Remember when a videoconference was a rare occasion—something special that you looked forward to? Now, 4 months into working from home, the novelty has worn off. Things that were tolerable for a few days or weeks may no longer be as the pandemic stretches into months.
In the beginning, it was fun to peek into your colleagues’ homes and meet their children and pets. But now you’re tired of having to make yourself and your home camera-ready on a moment’s notice, and evening Zoom calls with family and friends feel like work meetings.
Videoconferences take more mental energy than phone calls or in-person conversations for several reasons. Since you’re not in the same physical space, you have to work harder to read body language and focus on multiple people and backgrounds. Connectivity lags and technical problems add to the frustration, and seeing yourself is a constant reminder that you are “on.”
So what can you do?
If you’re planning a meeting, don’t make videoconference the default. If you would have done it by phone in January, do that. Ask participants what they prefer—would video add to the quality of the interaction? If you decide on a videoconference, give people sufficient notice to prepare themselves and their workspace.
As the leader, you establish the tone for the meeting. Maybe you can set up a document or a few slides so that people have something to look at other than a group of talking heads. Have a good, professional photo in your profile, and don’t be afraid to turn off your video and show that. Unless there’s a solid reason, don’t call out those who choose not to use video. Schedule breaks, especially if it’s a longer meeting, and finish up a few minutes before the hour so you can stand and stretch before the next meeting starts.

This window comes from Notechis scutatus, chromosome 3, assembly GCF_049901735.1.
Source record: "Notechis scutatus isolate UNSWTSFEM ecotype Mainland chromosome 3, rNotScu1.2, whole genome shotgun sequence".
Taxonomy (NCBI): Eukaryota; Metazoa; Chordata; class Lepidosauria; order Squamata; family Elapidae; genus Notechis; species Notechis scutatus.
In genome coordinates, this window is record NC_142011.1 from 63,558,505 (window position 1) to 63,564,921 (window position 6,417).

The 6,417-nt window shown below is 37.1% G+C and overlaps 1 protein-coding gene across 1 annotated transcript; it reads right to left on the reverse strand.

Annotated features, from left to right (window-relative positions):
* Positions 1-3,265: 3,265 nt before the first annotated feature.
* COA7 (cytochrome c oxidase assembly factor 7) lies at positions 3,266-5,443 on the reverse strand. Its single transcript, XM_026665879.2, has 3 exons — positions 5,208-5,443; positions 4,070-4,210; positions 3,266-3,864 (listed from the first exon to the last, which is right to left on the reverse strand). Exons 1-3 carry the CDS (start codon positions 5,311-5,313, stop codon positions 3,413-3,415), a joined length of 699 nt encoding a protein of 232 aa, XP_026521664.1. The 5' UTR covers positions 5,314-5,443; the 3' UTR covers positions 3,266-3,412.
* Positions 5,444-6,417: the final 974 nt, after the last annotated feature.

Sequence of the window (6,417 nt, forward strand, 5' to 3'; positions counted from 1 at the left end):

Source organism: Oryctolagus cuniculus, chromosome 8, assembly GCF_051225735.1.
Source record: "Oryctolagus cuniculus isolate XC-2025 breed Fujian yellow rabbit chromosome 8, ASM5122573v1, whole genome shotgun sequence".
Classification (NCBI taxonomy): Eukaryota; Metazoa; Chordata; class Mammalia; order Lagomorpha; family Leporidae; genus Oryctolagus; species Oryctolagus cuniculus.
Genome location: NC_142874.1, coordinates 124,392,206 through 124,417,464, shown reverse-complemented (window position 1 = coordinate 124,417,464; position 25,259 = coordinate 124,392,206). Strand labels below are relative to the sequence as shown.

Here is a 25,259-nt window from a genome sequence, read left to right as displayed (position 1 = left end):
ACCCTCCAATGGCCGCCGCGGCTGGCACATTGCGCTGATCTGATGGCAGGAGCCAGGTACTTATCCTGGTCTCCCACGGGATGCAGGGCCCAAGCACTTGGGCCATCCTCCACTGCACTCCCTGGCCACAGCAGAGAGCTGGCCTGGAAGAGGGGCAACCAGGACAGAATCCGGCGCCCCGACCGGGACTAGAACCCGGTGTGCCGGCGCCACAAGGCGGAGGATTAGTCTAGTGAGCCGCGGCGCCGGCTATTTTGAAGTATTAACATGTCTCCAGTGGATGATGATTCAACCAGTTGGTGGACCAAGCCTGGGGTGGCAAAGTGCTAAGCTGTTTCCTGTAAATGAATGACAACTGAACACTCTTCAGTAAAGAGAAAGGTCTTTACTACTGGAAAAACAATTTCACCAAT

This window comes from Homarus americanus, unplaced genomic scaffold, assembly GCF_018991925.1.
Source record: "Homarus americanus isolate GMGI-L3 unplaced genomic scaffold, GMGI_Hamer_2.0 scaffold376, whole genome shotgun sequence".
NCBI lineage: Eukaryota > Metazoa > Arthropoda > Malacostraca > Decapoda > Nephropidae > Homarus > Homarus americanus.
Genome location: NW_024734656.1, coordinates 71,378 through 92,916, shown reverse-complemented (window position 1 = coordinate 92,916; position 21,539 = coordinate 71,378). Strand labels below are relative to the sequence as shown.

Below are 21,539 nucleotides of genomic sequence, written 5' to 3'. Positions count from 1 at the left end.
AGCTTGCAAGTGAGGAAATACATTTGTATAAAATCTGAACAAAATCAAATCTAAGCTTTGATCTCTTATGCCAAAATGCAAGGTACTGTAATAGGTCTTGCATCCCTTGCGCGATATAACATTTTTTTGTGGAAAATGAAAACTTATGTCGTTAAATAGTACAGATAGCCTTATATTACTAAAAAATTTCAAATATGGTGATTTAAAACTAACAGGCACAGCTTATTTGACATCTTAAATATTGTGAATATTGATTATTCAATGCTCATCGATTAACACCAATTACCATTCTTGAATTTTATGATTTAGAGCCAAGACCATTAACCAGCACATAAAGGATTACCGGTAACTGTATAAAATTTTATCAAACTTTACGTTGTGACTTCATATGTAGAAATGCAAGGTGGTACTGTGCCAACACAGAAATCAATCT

Think twice before signing up for extra online activities. Not only have conferences moved online, but with no traveling required many more conferences, presentations, and other events are accessible with the click of a button. It can be enriching but also exhausting, so consciously choose how you are going to spend your time.
Resist the temptation to check email at all hours. Just because you can dash off a quick response doesn’t mean you should—you may set up an always-on expectation that will be hard to maintain.
You can also combat some of the “sameness” by setting specific times, places, and routines for work. Putting a definitive start and end to your workday will give you a mental break, even if the end is only closing a folder, or putting your work coffee mug in the sink and getting out the festive evening cup.
What we all have in common is that our lives have changed completely, in ways we never dreamed they would. As we learn how to work together, but separately, we’re all just doing the best we can.
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